There are two apocalyptic books in Scripture. We’re studying one as a church right now; we’re in the midst of a sermon series on Revelation. The other apocalyptic book is Daniel.

What does “apocalyptic” mean? The Holman Bible Dictionary defines it as, “writings from God that employ symbolic language to tell of a divine intervention soon to take place.”

Revelation has a lot of symbolic language. It speaks of God’s final and divine intervention. And my Bible uses imminent – can happen anytime – as a synonym for “soon,” “soon to take place.”

And Daniel has that same emphasis. Roughly five hundred years before Jesus the Messiah was even born, Daniel prophesied …

  • that one day the “son of man [would be] coming with clouds of heaven” (Jesus told us this too in Matthew 24);
  • that the “son of man [would be the one who could] approach[] the Ancient of days”;
  • that the “son of man [would be] given [eternal] authority, honor, and sovereignty over all the nations of the world”;
  • that “people of every race and nation and language would [worship, honor, and] obey him;
  • that “His rule is eternal”;
  • that “His kingdom [would] never be destroyed.”

There are many prophecies of Jesus that came true with his first coming. Re-read those passages. These can only come true with his second coming!

And this is Good News! This world doesn’t have the final say. The Messiah does. And when we look forward to a time when there will be no more mourning or crying or pain and death will be no more (see Rev 21:4), we should be thankful that the Kingdom of the Son of Man will never be destroyed.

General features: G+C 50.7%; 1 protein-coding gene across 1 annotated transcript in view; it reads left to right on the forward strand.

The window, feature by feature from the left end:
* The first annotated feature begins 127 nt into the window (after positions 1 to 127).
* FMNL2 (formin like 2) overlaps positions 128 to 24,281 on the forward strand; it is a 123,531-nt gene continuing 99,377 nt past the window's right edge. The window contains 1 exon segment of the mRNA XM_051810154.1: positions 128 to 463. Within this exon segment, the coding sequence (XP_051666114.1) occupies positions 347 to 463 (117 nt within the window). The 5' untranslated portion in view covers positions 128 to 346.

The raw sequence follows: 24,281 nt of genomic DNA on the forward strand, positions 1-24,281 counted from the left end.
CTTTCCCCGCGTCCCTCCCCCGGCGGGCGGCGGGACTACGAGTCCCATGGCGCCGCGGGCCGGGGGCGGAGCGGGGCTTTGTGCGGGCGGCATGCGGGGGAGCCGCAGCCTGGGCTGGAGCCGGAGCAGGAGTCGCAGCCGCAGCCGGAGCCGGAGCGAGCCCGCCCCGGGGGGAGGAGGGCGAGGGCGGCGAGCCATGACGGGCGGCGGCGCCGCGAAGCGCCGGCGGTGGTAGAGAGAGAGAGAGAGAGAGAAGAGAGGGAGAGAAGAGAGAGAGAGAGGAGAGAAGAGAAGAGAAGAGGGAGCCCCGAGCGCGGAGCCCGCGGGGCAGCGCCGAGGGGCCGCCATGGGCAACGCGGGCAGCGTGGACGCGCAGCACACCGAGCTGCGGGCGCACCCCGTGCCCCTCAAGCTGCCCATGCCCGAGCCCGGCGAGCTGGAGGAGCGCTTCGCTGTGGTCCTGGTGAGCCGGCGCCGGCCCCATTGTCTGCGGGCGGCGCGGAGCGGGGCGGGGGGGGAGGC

In Christ’s Love,

a guy who is looking up




Eat What?!

Ezekiel 3.1.

The voice said to me, [Ezekiel,] “Son of man, eat what I am giving you—eat this scroll! Then go and give its message to the people of Israel.” So I opened my mouth, and he fed me the scroll. “Fill your stomach with this,” he said. And when I ate it, it tasted as sweet as honey in my mouth. – Ezekiel 3:1-3

What is a scroll?

In a literal sense, a scroll contains writings on a rolled piece of papyrus, leather, or parchment. In a deeper sense, a biblical sense, “a scroll” is the Word of God.

In a literal sense, God may have told Ezekiel to eat a scroll. (I occasionally ate shards of paper when I was in elementary school.) In a deeper sense, Ezekiel was to swallow, to take in, to digest the Word of God.

I know many people who regularly “take in” the Word of God. Many report seasons, especially when they were new in their faith, when “chewing on” a passage of scripture and trying to understand it, was as refreshing as chewing on a tough piece of leather. But I’ve also had people tell me that as the Word began to take root in their heart and as understand grew, God’s Word began to taste as sweet as honey.

God was calling Ezekiel to ministry – indeed, to the role of a prophet, which was a rather thankless task (at least in human terms). Ezekiel couldn’t have persisted in this ministry without a conviction that God’s Word was true … and that even when God was warning his people, that God had sweet purposes for his people. God loved his people. Sometimes it was, indeed, with tough love. But all that God was speaking to his people was ultimately sweet.

Have you “fill[ed] your stomach with this”?

In Christ’s Love,

a guy who has

a sweet tooth

Israel is a Hunted Sheep

Jeremiah 50.17.

Israel is a hunted sheep driven away by lions. First the king of Assyria devoured it, and now at the end King Nebuchadrezzar of Babylon has gnawed its bones. – Jeremiah 50:17

In today’s Daily Lectionary, I couldn’t resist today’s verse … especially after yesterday’s discussion.

Yesterday, I told of God’s people splitting into two rebellious kingdoms after the reign of Solomon. The South, called Judah, headquartered around Jerusalem. The North, called Israel, headquartered around Samaria.